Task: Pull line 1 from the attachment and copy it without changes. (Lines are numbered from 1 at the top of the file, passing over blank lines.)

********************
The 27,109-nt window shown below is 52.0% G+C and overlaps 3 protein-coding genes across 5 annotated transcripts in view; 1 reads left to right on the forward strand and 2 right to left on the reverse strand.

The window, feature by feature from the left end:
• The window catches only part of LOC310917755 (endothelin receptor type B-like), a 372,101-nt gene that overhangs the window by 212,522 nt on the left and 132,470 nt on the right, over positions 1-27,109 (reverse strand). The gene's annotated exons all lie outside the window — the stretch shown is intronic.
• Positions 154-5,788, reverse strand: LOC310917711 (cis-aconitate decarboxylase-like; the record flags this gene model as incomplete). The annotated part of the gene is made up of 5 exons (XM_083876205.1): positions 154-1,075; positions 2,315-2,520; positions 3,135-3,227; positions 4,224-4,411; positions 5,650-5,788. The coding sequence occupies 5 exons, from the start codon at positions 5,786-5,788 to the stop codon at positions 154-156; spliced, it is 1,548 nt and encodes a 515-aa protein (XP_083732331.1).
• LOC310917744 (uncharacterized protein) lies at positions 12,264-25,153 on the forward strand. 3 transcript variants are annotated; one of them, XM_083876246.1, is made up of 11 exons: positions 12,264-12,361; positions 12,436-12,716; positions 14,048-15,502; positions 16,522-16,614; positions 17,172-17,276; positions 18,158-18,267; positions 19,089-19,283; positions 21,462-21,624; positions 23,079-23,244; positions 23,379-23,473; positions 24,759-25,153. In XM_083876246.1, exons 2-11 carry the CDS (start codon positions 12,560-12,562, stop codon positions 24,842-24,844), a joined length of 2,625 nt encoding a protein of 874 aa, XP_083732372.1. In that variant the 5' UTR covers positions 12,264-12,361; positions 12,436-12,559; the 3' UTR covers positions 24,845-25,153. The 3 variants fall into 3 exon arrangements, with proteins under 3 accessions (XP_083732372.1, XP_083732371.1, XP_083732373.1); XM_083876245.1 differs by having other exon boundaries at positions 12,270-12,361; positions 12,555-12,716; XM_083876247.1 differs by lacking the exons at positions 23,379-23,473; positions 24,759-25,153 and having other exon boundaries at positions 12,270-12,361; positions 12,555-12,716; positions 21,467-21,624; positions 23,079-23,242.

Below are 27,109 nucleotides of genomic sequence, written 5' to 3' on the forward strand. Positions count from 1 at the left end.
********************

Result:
The 27,109-nt window shown below is 52.0% G+C and overlaps 3 protein-coding genes across 5 annotated transcripts in view; 1 reads left to right on the forward strand and 2 right to left on the reverse strand.